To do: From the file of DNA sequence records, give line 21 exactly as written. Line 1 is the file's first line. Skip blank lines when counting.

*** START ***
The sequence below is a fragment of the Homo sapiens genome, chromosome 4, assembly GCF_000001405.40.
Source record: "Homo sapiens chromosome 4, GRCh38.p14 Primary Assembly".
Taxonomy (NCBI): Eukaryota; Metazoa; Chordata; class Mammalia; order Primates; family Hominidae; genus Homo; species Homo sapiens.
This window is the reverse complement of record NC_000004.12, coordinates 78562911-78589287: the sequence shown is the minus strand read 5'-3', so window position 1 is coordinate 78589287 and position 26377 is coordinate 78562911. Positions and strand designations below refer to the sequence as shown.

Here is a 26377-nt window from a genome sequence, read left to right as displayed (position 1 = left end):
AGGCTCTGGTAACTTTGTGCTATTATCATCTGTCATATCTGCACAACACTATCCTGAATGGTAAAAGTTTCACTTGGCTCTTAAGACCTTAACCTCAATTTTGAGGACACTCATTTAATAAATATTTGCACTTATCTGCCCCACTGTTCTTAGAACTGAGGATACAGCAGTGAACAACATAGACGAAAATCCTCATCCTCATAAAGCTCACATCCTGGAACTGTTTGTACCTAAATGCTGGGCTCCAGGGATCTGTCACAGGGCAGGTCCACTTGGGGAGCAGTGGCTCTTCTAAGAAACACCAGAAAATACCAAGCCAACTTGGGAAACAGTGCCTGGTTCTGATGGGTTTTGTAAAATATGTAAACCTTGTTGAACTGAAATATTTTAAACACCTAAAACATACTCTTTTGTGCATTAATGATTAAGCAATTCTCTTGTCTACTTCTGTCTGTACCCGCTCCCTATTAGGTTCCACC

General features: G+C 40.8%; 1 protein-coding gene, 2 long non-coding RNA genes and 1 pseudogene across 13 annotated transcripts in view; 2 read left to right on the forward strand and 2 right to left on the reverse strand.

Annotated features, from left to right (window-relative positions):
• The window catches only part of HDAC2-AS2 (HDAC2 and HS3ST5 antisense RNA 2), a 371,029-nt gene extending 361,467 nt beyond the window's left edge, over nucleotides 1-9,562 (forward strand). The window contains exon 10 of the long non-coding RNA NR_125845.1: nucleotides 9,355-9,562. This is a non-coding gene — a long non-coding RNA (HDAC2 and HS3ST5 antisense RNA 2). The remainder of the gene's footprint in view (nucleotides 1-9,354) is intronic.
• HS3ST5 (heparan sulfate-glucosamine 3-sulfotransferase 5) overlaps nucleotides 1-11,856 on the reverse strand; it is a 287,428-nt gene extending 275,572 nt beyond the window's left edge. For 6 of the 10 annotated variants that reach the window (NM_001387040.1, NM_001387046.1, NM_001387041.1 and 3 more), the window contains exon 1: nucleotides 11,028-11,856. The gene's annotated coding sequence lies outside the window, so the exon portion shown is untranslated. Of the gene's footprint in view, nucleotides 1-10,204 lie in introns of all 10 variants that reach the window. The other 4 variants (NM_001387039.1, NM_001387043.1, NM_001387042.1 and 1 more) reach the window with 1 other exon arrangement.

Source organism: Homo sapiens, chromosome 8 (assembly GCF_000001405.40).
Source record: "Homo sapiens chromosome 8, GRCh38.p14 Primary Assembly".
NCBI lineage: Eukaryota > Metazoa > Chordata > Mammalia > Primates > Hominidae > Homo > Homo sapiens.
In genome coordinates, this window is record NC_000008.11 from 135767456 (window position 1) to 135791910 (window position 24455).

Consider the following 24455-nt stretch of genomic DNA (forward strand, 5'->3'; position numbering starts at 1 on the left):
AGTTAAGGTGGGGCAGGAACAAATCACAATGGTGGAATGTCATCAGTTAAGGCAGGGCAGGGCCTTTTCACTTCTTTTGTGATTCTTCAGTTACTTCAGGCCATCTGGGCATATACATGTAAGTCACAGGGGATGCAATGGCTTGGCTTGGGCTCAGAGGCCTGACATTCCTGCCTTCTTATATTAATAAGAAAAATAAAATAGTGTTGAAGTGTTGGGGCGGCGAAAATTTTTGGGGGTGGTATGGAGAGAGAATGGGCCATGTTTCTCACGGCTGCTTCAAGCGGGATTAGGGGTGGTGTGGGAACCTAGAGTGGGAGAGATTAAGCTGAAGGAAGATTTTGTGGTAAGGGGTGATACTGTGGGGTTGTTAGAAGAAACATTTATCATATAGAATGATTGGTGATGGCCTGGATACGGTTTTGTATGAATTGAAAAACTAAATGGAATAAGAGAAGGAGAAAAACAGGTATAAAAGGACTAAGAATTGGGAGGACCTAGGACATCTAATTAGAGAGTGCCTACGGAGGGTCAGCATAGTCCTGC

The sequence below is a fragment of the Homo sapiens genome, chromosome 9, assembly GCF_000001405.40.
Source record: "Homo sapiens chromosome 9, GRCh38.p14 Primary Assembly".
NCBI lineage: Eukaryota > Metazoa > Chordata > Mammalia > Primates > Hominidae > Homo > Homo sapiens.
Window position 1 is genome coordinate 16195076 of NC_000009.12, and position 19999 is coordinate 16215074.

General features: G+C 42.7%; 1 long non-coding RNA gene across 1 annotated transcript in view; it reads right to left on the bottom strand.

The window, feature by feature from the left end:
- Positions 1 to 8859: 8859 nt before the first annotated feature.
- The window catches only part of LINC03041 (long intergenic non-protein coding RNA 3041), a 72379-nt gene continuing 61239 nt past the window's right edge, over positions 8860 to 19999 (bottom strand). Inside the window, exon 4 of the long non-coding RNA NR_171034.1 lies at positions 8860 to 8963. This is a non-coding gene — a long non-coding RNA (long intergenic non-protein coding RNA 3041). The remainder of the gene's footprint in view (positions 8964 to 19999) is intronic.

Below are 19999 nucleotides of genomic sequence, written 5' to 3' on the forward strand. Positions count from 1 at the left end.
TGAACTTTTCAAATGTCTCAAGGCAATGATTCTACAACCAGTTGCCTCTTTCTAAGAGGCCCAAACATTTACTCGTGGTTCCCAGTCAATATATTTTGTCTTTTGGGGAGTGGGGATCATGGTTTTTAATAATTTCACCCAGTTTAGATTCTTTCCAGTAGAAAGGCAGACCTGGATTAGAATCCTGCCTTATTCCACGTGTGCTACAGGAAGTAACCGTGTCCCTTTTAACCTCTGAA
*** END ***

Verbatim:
General features: G+C 42.7%; 1 long non-coding RNA gene across 1 annotated transcript in view; it reads right to left on the bottom strand.